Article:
September 16, 2019

A Passion for Talmud and Sports

Eli Isaacs, 17
High School: YULA Boys High School
Going to: Yeshiva University

Eli Isaacs has plans to go into medicine because “I’ve always wanted to help people,” but he’s also fascinated by how medicine relates to Jewish law. It’s why he’s happy to put his plans to attend Yeshiva University in New York on hold for a year, or possibly two, so that he can spend time in Israel studying at yeshiva.

At the end of this summer, Isaacs will head to Yeshivat Kerem B’Yavneh in Ashdod. Despite the fact the area has been a target of rockets from Gaza, Isaacs is not worried. “I feel very safe in Israel,” he said. “I’ve been there multiple times, and when I’m learning in yeshiva, I feel like HaShem is protecting me.”

Isaacs’ passion for Torah learning is evident at school, too, where he has voluntarily taken on an additional three Talmud classes. “I see that there are people who want to learn Talmud all day, and they have an immense love for it and seem like they live happier lives. I want to emulate that,” he said. He added that he’s also inspired by how his father studies Talmud every night after a busy day at work.

He also is impressed with his father’s work as the owner of Garden of Palms, a Jewish assisted living facility, where Isaacs has spent time volunteering. Isaacs, who lives in Pico-Robertson, has walked with his father and brother (who also works there) all the way to the facility in West Hollywood on Shabbat, “so we can daven with them and sing songs with them.” When he’s at his own shul, Beth Jacob in Pico-Robertson, he’s the gabbai there. 

At YULA Boys High School, his teachers and rabbis have designated him an ambassador for prospective students “because they believe I represent the school well” in taking advantage of everything the school has to offer, being involved and getting consistently good grades. “They feel I have extra insight to share,” he said.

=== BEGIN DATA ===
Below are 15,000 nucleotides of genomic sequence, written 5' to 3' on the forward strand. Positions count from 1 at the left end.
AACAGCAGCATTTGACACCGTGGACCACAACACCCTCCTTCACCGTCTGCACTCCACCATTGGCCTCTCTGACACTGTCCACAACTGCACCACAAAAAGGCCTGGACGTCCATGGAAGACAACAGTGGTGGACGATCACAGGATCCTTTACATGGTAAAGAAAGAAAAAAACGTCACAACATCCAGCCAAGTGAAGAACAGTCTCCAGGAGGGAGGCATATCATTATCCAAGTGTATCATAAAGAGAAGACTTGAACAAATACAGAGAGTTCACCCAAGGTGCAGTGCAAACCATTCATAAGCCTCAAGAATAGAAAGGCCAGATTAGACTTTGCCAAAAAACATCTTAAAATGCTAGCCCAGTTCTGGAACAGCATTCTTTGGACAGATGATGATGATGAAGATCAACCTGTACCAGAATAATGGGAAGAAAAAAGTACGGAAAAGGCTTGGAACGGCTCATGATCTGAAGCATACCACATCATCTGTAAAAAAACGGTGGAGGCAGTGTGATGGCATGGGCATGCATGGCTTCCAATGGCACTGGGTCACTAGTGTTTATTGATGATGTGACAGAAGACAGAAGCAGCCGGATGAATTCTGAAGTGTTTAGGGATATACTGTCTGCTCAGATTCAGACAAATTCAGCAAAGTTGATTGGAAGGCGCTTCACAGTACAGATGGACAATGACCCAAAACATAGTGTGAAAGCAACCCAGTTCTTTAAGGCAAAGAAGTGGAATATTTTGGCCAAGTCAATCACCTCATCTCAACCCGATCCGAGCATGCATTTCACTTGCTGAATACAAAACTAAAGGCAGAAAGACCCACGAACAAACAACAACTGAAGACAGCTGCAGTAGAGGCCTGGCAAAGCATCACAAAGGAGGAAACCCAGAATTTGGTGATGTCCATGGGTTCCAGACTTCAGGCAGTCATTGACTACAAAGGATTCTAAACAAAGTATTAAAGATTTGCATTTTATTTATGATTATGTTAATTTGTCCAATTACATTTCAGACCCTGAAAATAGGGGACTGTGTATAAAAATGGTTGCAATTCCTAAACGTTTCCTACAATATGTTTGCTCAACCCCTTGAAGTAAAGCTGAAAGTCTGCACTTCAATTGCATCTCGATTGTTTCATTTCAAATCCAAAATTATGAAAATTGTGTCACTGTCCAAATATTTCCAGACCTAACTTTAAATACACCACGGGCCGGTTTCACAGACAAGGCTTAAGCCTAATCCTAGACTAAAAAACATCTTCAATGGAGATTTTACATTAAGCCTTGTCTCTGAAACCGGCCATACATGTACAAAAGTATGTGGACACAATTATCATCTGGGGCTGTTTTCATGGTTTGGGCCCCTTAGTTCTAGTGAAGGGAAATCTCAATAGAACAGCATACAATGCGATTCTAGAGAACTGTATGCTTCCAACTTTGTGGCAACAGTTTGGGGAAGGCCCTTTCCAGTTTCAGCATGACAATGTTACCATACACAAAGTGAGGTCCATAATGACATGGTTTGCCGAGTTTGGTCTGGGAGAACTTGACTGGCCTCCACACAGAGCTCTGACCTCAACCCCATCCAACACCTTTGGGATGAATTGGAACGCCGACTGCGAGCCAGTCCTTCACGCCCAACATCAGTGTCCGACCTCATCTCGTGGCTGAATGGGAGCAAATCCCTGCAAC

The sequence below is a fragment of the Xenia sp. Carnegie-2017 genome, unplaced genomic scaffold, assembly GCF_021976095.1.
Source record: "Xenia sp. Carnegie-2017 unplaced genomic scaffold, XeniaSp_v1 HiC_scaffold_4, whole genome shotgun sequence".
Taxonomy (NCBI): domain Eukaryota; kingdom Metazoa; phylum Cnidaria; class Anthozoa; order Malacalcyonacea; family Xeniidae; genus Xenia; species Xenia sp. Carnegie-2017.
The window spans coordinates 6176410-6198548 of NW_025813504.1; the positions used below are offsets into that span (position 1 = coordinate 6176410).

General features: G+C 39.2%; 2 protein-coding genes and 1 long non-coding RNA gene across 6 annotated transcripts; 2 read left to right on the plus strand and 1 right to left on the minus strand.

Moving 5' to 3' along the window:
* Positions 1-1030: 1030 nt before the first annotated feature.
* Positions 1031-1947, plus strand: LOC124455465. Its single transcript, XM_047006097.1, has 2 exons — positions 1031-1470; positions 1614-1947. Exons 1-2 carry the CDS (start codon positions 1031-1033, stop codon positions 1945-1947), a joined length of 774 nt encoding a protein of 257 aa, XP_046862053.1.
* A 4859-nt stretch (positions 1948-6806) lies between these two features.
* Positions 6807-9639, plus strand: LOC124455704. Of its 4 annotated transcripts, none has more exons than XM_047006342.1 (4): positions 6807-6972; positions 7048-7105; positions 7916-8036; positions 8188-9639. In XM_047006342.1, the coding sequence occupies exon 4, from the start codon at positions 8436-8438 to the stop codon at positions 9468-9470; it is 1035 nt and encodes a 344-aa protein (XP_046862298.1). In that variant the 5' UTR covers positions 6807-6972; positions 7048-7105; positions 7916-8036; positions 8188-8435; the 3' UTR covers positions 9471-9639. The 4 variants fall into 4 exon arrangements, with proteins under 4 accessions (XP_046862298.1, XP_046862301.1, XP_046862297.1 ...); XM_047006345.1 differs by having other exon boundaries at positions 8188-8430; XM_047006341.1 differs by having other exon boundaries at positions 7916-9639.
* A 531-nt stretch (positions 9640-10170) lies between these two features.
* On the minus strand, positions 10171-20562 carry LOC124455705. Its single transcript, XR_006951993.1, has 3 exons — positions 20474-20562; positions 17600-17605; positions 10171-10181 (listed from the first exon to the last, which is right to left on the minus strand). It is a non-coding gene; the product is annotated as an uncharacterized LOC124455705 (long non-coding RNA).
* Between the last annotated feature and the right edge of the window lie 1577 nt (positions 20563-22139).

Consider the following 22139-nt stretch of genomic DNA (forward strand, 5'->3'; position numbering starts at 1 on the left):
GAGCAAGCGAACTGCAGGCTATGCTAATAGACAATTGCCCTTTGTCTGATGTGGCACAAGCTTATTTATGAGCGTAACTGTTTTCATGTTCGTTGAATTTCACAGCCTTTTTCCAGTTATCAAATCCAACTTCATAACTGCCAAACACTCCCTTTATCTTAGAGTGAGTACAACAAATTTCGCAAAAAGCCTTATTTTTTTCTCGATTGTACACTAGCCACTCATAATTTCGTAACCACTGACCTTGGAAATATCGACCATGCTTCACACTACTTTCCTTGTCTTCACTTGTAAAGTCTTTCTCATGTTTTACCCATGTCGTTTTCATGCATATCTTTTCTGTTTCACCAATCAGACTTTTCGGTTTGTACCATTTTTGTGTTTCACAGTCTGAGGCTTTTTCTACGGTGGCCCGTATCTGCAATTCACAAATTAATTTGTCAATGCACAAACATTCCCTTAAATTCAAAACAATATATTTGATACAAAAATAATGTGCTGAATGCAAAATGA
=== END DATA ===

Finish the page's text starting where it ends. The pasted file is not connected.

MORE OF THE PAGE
“I’ve learned that it’s important to be there for other people, and to try to better myself as a person and as a Jew.” 

Isaacs is also a huge sports enthusiast, having played on YULA’s varsity basketball and volleyball teams, serving as captain of the basketball team in both his junior and senior seasons. He also has six older siblings. “They’re all competitive and sporty, so I’m always trying to beat them.”

Before heading off to yeshiva in Israel in August, Isaacs will spend the summer in New York at Camp Kaylie in the Catskills as a member of the sports staff, where he’ll be both teaching sports “and hopefully having time to play, too,” he said. In addition, he said the camp has a Jewish studies learning program in the mornings and evenings that he’d like to take advantage of.

Isaacs said that his years at YULA have taught him how to manage his time and to be grateful for all opportunities. “YULA really pushes [the notion of] brotherhood,” he said, “and I’ve learned that it’s important to be there for other people, and to try to better myself as a person and as a Jew.”